Better Biofuel: Plant Genetics Reveal New Possibilities

The future of biofuel may be just a bit brighter with the release of new research on plant genetics. According to a report from the University of University of Massachusetts Amherst, plant geneticists now have a far better understanding of the genetics that control plant cell wall thickening through the synthesis of the three polymers cellulose, hemicellulose, and lignin. 

Lignin, in particular, is a major obstacle for extracting sugars from plant biomass for use in  biofuels, according to the study’s authors, who also say that their work should “serve as a foundation for understanding the regulation of a complex, integral plant component,” guiding how researchers might in the future manipulate polymer-forming processes to improve the efficiency of biofuel production. According to the UMass Amherst release, the researchers worked with the model plant Arabidopsis thaliana, to explore how a large number of interconnected transcription factors regulate xylem and cell wall thickening. Results appeared in an early online edition Dec. 24 in Nature.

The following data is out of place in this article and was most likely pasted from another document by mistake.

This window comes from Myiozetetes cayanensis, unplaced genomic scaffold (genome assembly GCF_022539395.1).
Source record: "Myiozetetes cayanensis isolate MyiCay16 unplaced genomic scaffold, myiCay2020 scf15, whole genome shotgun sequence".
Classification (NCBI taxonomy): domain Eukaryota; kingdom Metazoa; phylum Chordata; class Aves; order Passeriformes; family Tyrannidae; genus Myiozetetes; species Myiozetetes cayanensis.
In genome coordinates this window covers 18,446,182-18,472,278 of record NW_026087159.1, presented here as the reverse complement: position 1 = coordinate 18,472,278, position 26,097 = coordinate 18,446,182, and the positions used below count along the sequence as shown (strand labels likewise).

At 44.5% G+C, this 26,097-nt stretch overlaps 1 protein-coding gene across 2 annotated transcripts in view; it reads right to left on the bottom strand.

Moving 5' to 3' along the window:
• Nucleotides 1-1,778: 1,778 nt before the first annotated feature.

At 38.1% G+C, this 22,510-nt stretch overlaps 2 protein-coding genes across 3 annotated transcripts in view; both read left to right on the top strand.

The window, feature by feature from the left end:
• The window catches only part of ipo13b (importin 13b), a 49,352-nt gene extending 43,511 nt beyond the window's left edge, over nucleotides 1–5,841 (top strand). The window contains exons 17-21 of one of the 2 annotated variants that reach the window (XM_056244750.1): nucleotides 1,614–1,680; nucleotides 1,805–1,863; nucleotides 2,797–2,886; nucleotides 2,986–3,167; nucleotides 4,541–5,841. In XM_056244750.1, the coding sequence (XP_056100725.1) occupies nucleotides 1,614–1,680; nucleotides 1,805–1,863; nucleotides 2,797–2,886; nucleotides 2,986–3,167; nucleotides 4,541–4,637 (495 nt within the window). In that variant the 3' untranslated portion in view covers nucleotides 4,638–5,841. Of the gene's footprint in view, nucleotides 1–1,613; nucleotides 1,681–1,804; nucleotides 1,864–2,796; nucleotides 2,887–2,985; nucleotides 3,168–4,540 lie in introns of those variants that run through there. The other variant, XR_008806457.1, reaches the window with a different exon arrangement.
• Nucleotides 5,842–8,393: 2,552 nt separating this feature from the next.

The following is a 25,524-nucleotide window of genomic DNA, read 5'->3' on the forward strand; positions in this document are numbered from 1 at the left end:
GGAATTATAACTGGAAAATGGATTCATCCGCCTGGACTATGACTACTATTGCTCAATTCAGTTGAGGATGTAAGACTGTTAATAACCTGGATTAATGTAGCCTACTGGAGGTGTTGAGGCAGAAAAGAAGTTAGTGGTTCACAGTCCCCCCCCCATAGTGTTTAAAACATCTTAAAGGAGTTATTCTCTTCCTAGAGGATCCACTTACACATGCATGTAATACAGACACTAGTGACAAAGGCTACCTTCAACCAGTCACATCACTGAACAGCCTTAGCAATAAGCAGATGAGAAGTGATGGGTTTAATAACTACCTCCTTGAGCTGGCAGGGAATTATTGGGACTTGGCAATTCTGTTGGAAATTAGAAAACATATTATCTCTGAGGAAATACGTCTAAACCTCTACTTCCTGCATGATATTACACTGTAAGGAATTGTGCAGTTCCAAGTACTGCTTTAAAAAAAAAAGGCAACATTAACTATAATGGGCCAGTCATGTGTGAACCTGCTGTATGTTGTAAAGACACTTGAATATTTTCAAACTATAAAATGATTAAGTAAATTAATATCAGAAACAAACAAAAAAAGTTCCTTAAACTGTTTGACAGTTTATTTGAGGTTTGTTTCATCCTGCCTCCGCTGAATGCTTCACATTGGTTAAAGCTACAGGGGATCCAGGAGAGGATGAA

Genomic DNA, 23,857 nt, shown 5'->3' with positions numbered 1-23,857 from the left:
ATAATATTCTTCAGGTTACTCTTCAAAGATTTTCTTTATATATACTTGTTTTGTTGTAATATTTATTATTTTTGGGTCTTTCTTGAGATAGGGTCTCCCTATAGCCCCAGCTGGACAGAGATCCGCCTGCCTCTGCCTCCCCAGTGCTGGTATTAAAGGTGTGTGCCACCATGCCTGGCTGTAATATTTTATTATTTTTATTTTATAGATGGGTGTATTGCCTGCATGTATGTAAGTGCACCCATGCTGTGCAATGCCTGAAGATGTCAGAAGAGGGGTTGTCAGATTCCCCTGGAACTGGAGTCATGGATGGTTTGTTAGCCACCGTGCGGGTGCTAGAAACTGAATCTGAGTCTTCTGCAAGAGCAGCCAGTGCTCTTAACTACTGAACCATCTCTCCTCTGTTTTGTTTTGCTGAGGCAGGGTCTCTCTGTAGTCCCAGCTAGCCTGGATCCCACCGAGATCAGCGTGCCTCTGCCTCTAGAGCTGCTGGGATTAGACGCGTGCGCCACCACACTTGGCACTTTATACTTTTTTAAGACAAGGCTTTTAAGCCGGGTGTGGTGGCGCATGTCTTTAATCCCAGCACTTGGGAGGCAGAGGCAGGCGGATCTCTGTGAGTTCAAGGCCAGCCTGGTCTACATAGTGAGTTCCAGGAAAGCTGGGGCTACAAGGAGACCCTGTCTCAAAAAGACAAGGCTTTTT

Using a systems approach to identify protein-DNA interactions, the team screened more than 460 transcription factors expressed in root xylem to explore their ability to bind the promoters of about 50 genes known to be involved in processes that produce cell-wall components. This revealed a previously unknown network more than 240 genes and more than 600 protein-DNA interactions.

The research team included the two leading plant geneticists Sam Hazen of the University of Massachusetts Amherst and Siobhan Brady of the University of California, Davis.

For more information about the team’s findings, see the UMass Amherst press release